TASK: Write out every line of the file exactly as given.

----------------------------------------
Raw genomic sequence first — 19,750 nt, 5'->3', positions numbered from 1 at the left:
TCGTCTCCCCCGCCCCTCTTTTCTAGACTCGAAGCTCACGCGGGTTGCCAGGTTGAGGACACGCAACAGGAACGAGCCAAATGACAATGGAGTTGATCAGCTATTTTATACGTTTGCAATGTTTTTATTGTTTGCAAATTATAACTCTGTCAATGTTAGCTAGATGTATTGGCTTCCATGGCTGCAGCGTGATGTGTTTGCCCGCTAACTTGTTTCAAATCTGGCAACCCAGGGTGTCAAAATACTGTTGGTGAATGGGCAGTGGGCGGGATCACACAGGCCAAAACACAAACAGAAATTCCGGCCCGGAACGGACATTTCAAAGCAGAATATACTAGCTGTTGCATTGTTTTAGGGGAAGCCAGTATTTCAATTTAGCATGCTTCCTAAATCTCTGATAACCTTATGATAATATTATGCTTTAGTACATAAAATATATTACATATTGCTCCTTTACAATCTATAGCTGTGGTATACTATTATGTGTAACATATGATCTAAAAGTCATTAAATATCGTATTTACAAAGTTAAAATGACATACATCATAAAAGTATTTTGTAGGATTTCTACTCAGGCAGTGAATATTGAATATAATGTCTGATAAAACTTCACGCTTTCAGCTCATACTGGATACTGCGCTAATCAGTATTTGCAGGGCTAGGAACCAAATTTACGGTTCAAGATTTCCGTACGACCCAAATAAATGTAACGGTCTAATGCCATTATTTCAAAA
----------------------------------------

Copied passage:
Raw genomic sequence first — 19,750 nt, 5'->3', positions numbered from 1 at the left:
TCGTCTCCCCCGCCCCTCTTTTCTAGACTCGAAGCTCACGCGGGTTGCCAGGTTGAGGACACGCAACAGGAACGAGCCAAATGACAATGGAGTTGATCAGCTATTTTATACGTTTGCAATGTTTTTATTGTTTGCAAATTATAACTCTGTCAATGTTAGCTAGATGTATTGGCTTCCATGGCTGCAGCGTGATGTGTTTGCCCGCTAACTTGTTTCAAATCTGGCAACCCAGGGTGTCAAAATACTGTTGGTGAATGGGCAGTGGGCGGGATCACACAGGCCAAAACACAAACAGAAATTCCGGCCCGGAACGGACATTTCAAAGCAGAATATACTAGCTGTTGCATTGTTTTAGGGGAAGCCAGTATTTCAATTTAGCATGCTTCCTAAATCTCTGATAACCTTATGATAATATTATGCTTTAGTACATAAAATATATTACATATTGCTCCTTTACAATCTATAGCTGTGGTATACTATTATGTGTAACATATGATCTAAAAGTCATTAAATATCGTATTTACAAAGTTAAAATGACATACATCATAAAAGTATTTTGTAGGATTTCTACTCAGGCAGTGAATATTGAATATAATGTCTGATAAAACTTCACGCTTTCAGCTCATACTGGATACTGCGCTAATCAGTATTTGCAGGGCTAGGAACCAAATTTACGGTTCAAGATTTCCGTACGACCCAAATAAATGTAACGGTCTAATGCCATTATTTCAAAA